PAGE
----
Probably, the most prolific writer ever on entrepreneur – Peter Drucker – died yesterday, at 130000 google citings to entrepreneur.


So what did they say? Here are a few starters. Why not mail me at if you have a Drucker-inspiring view to add and I will aim to update this document.


As Dean Kees de Kluyver of the Peter F. Drucker and Masatoshi Ito Graduate School of Management observes, “What distinguishes Peter Drucker from many other thought leaders in my mind is that he cared not just about how business manages its resources, but also how public and private organizations operate morally and ethically within society. He respected the values of education, personal responsibility, and business’ accountability to society. His true legacy is his insistence on this value system, and its effect on business, society, and individual lives.”

Drucker’s philosophy that management is a liberal art—one that takes into account not only economics, but also history, social theory, law, and the sciences. As Drucker said, “it deals with people, their values, their growth and development, social structure, the community and even with spiritual concerns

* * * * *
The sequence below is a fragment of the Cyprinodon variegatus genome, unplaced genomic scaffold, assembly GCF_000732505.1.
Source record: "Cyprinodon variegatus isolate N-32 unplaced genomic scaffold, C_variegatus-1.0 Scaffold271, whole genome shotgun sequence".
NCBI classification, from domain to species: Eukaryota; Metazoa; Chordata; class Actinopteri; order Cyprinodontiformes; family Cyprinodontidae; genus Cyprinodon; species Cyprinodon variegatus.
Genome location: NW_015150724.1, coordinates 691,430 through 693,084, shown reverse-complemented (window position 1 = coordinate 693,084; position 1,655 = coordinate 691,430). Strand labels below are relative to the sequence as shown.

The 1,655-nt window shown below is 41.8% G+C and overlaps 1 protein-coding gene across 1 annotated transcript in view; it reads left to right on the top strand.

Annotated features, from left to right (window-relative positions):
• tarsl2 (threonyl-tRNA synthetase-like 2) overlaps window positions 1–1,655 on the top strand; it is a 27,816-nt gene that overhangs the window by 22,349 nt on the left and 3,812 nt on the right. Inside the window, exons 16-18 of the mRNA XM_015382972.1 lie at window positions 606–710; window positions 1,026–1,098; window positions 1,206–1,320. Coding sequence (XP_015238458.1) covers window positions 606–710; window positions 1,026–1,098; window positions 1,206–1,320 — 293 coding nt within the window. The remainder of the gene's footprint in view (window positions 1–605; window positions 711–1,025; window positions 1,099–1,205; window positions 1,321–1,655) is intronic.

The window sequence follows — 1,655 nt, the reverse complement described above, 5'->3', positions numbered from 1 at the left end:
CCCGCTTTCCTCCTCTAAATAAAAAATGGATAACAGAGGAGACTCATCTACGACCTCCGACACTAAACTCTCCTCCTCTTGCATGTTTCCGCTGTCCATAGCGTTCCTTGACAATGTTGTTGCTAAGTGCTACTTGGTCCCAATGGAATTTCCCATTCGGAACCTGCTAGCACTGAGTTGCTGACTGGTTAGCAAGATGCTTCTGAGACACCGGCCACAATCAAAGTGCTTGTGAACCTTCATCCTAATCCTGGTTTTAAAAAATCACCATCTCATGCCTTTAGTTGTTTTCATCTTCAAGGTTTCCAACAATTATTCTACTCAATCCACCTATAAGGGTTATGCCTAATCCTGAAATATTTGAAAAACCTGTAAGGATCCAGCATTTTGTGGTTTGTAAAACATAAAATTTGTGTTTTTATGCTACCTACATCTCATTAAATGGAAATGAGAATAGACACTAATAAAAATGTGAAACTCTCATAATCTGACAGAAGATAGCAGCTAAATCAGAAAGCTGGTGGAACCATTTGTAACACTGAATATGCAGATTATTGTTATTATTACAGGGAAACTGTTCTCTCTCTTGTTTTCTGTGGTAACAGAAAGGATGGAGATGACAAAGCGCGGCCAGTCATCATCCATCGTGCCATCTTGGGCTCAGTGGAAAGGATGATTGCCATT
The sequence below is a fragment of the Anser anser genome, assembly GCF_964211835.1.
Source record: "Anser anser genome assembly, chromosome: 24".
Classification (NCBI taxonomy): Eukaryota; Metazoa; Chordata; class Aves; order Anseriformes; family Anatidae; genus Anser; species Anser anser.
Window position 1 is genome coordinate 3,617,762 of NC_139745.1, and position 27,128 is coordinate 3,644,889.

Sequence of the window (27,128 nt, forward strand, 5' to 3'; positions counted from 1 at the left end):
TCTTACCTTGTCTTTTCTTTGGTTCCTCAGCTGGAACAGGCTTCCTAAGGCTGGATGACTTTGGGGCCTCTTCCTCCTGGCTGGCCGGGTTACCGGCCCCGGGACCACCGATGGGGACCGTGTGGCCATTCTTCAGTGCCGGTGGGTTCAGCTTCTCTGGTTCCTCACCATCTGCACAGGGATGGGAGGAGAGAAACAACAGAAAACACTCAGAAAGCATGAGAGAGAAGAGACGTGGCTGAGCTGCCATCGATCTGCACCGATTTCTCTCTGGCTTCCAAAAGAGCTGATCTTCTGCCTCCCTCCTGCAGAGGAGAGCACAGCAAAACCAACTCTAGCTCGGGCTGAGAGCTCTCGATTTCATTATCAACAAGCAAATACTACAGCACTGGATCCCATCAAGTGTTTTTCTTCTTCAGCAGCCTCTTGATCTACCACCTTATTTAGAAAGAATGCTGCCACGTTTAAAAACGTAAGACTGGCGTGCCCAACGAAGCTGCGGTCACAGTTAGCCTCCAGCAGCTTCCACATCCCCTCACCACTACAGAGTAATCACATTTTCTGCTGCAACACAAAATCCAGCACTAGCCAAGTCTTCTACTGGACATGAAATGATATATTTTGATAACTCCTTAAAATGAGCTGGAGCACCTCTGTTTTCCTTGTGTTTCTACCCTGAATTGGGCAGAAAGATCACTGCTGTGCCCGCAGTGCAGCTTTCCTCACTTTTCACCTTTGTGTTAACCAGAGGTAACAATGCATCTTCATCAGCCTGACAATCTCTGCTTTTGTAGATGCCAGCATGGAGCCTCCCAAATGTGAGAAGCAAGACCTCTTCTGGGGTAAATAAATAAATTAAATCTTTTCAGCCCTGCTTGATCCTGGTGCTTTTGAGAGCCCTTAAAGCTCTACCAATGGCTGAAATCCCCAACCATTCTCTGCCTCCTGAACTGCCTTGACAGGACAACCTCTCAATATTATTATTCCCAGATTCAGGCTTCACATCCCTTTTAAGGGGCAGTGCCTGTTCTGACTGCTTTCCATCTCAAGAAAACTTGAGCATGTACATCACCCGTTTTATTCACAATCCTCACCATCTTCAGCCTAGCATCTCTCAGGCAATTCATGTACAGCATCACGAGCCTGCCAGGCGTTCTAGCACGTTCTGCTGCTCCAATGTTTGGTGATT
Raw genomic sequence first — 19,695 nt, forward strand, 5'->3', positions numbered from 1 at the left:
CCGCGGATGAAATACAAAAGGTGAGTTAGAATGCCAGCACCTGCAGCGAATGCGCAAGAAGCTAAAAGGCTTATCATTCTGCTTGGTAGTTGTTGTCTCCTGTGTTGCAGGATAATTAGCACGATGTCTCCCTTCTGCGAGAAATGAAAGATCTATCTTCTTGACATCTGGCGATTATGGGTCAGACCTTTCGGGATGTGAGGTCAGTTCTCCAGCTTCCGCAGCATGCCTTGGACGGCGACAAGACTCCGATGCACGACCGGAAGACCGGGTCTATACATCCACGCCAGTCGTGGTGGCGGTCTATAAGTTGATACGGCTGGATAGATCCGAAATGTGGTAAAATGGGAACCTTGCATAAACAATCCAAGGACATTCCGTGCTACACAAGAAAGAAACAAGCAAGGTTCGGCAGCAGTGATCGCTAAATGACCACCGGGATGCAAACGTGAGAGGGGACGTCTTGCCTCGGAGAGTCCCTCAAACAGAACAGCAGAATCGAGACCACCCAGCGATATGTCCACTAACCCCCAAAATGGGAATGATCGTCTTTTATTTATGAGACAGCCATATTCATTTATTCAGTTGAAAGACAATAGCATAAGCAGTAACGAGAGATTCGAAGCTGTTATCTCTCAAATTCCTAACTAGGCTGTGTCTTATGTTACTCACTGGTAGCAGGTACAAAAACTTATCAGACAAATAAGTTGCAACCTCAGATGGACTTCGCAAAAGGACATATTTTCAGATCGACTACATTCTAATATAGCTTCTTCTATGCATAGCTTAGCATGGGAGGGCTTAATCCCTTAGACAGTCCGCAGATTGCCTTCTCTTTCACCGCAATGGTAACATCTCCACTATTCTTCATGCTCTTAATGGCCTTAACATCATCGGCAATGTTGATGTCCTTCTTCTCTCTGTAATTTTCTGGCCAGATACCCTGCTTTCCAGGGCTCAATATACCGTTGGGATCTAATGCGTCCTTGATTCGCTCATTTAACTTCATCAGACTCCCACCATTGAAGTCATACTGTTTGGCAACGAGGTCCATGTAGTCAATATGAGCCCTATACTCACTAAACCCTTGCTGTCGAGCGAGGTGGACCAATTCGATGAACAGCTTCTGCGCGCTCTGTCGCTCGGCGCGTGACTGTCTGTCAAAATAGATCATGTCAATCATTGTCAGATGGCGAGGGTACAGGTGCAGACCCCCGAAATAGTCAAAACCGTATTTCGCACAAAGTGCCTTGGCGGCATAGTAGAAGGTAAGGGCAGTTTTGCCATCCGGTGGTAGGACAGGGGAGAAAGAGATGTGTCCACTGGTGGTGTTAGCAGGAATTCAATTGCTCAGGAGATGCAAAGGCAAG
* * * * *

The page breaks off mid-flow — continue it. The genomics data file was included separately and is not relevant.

Maciariello, 2005: A systematic study of the writings of Peter Drucker will convince you that this man has had and continues to have an extraordinary impact on the functioning of the institutions of the United States and of the developed world. More important, such a study will enable you to improve the functioning of your organization, whether it is a business, a nonprofit social institution, or a government entity.

Finally, if you read his 65 years of work, you will see a man devoted to liberty, to institutions that function, to management, to individual achievement, to individual social status and function, to community, and to values that we in free societies widely share. And Drucker’s contributions to the functioning of the institutions of society have certainly enhanced freedom.



Peter D: “Innovation is the specific instrument of entrepreneurship. The act that endows resources with a new capacity to create wealth.”